“Listening is a profound affirmation of the humanity of the other. A leader is one who knows how to listen: to the unspoken cry of others and to the still, small voice of God.”
– Rabbi Lord Jonathan Sacks (1948-2020)
With the arrival of Sabbath this evening, this week’s Torah portion is reminding me of the power of listening and its immense importance in all areas of our lives. “If only you would listen to these laws…” (Deuteronomy 7:12) – these opening words contain the central theme which runs throughout this fifth and final book of the Torah: Sh’ma – Listening. In last week’s portion, it appeared in the most famous line of our entire tradition: “Sh’ma Yisrael, Adonai Eloheynu Adonai Echad – Hear O Israel, Adonai is our God, Adonai is One.” In fact, the verb Sh’ma appears no less than 92 times in this book of Devarim, which clearly says something. And what is clear is that “listening” in our tradition happens on many levels. One of the most striking examples of this is that the Torah does not contain a word for “obey” – listening is used in its place – and this is most significant. Blind obedience is not a virtue in Judaism, but we are meant to reflect and understand the commandments. We are meant to be a listening people. As such, listening is a deeply spiritual act.
As a licensed therapist for 30 years, listening is inherent to every aspect of my work. I remember my first months as a graduate student being taught how to listen, learning about active listening, reflective questioning – and that sometimes, it was better to say nothing at all in session with a client. It wasn’t like any other listening that I had ever done before. And yet, I kept asking myself – is it enough to just listen? Am I doing anything of value? And then I read a story which changed my life – forever. Viktor Frankl, a Holocaust survivor and gifted psychotherapist who created a new form of therapy based on “man’s search for meaning” told the story of a patient who called him in the middle of the night to say, calmly, that she was about to take her own life. Frankl kept her on the phone for two hours, giving her every conceivable reason he could think of for her to live. Eventually, she told him she had changed her mind and would not end her life. When next he saw her, Frankl asked his patient why she had changed her mind, which of the many reasons convinced her? “None of them,” she replied.” She explained that it was fact that someone was willing to listen to her for two hours in the middle of the night that convinced her that life was worth living. I never forgot that story.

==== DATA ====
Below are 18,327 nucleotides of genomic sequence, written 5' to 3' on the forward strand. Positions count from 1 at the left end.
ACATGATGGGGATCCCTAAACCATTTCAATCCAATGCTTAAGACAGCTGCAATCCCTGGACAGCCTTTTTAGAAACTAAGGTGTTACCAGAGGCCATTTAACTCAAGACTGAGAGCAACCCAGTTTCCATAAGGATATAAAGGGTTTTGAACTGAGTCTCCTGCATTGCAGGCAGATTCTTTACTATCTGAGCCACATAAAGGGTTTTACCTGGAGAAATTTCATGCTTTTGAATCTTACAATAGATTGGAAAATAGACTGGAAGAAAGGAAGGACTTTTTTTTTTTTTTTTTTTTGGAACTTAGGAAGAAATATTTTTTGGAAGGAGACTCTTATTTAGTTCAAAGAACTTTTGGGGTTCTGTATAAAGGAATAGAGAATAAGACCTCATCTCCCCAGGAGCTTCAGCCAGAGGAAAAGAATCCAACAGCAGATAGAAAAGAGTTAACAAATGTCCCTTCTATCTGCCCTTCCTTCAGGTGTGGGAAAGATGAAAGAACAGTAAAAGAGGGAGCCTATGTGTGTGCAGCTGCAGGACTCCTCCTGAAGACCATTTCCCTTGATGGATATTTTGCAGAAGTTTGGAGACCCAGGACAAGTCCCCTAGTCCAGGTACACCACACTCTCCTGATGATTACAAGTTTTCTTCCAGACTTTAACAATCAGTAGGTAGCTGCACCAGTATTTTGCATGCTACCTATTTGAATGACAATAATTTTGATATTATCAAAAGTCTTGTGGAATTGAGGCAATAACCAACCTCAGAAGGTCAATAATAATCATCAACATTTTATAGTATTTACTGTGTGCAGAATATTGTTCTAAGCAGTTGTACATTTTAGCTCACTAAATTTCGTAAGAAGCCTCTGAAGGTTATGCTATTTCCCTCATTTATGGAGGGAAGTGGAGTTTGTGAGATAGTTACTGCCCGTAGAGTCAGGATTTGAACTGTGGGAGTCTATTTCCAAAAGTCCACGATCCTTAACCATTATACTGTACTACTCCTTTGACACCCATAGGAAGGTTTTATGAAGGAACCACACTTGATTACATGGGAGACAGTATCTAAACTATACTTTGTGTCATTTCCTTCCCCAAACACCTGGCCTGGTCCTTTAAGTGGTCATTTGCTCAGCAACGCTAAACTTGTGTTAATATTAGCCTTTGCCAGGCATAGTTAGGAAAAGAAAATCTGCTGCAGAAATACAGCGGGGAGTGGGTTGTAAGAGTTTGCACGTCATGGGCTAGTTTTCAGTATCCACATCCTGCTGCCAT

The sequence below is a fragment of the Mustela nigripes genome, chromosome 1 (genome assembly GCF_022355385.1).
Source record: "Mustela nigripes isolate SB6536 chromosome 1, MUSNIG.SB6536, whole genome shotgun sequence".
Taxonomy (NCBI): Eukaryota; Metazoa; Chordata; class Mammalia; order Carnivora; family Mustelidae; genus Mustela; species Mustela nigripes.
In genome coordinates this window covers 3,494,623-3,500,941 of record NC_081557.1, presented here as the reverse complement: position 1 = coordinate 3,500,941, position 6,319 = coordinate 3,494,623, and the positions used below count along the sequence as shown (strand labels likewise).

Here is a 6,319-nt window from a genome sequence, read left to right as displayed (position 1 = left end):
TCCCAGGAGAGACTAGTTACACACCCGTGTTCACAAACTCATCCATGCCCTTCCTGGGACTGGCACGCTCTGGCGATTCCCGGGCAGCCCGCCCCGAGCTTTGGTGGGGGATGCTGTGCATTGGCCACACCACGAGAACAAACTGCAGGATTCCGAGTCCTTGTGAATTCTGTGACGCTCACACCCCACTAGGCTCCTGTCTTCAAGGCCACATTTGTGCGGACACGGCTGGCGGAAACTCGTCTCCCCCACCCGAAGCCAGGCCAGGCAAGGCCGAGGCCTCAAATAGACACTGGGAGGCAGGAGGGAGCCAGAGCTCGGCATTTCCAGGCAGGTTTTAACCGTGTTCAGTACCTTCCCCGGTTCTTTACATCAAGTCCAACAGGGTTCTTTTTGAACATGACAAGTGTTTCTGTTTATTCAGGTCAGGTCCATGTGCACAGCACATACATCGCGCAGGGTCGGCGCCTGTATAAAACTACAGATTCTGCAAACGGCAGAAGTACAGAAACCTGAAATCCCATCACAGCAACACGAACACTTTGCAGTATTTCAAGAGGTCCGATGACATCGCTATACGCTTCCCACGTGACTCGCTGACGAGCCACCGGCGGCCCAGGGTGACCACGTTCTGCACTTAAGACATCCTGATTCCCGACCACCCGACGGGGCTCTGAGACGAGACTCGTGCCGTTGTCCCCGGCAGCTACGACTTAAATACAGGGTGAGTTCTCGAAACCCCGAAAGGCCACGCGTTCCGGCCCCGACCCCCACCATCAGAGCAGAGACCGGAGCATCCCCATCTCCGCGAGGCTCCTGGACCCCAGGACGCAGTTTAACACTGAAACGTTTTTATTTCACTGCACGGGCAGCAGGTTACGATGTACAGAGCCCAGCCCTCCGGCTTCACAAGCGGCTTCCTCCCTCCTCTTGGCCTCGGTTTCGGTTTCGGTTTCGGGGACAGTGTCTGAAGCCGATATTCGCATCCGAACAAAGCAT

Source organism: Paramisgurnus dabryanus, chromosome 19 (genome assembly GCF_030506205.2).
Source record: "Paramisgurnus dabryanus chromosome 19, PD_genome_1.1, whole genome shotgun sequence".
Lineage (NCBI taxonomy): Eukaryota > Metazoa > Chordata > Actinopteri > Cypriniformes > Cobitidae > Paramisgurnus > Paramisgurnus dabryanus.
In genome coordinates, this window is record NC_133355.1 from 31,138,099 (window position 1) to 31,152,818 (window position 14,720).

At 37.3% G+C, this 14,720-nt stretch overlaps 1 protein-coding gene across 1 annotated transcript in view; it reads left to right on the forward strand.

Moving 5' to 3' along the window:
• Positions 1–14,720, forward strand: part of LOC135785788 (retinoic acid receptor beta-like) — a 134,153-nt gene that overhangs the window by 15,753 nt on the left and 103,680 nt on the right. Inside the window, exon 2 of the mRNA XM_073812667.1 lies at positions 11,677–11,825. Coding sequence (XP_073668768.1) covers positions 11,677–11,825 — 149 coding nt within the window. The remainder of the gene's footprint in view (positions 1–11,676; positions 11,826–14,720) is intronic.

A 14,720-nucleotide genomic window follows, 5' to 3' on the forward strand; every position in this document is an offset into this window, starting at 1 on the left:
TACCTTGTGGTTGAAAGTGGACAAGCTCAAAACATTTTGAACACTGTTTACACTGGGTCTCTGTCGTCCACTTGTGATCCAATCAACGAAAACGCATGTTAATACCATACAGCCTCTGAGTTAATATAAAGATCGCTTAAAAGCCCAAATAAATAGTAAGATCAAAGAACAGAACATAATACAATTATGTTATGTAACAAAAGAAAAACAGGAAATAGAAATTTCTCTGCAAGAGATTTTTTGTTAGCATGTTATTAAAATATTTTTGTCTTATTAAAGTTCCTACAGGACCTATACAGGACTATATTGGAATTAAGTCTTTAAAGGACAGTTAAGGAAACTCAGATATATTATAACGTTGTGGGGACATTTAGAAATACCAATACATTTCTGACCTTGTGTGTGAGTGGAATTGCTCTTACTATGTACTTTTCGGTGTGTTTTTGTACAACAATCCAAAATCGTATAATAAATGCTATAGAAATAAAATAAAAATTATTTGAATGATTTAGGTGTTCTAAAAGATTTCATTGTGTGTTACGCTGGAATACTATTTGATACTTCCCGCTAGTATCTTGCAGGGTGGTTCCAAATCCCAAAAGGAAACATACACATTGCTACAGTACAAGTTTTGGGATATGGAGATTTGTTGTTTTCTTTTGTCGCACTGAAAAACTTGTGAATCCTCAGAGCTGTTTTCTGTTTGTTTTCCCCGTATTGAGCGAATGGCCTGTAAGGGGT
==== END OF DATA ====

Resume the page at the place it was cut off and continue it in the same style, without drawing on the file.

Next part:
There is something very humbling about listening – “just” listening. Rabbi Jonathan Sacks, quoted above and often in these messages, tells an interesting and very telling story about an experience he had before he became Chief Rabbi of the United Kingdom. He was head of a rabbinical training seminary, which ran one of the most advanced programs in practical rabbinics, which included a three-year program in counseling. The professionals he hired for his students insisted upon an intensive retreat in which the method pioneered by Carl Rogers of “non-directive” therapy would be taught to the rabbis in training – no guidance on the part of the therapist. The rabbis began to object to this, as it opposed everything they stood for, including how to teach, direct, tell someone what to do to feel better about their situation. It grew to a crisis point between the counselors and the rabbis, until the group began to reflect upon the spiritual dimension of listening, of Sh'ma Yisrael.
What the rabbis learned that day was that truly listening is the most important value for modeling a life of human dignity, as well as the key to moral leadership – because at its core, the act of listening is about showing respect. It is common to find leaders who speak, but less common to find leaders who listen – and that can often make the difference. For when we listen, we can hear the silent pain of those of us who are lonely, weak, hungry, and in despair. At the Burning Bush, when God summoned Moses to be a leader, Moses told God he had made the wrong choice, since “I am not a man of words – I am slow of speech and tongue.” (Exodus, 4:10). One must ask: Why would God choose a man who speaks with difficulty to lead the Jewish people? Perhaps because one who cannot speak learns best how to listen.
Finally, we all need to send a collective Mazal Tov to Itzik Ben-Sasson and the staff of Camp Haverim, who completed a successful camp summer today, during a challenging year, when we needed it the more than ever! Research has repeatedly shown us that participation in Jewish summer camp is the greatest determinant to later involvement in Jewish communal life. Jewish values are taught in the joy of everyday fun! And every child is listened to every day.
Wishing you a Shabbat Shalom – a Sabbath of peace – listening to your own voice and others,
Ruth Steinberg, LCSW
Director, Jewish Family Service
Photo caption: On this last day of Camp Haverim, we proudly show you some campers, who are new Mitzvah Makers, having participated in the camp’s Mitzvah Day, working together to listen to the commandments to make the world a better place from such a young age.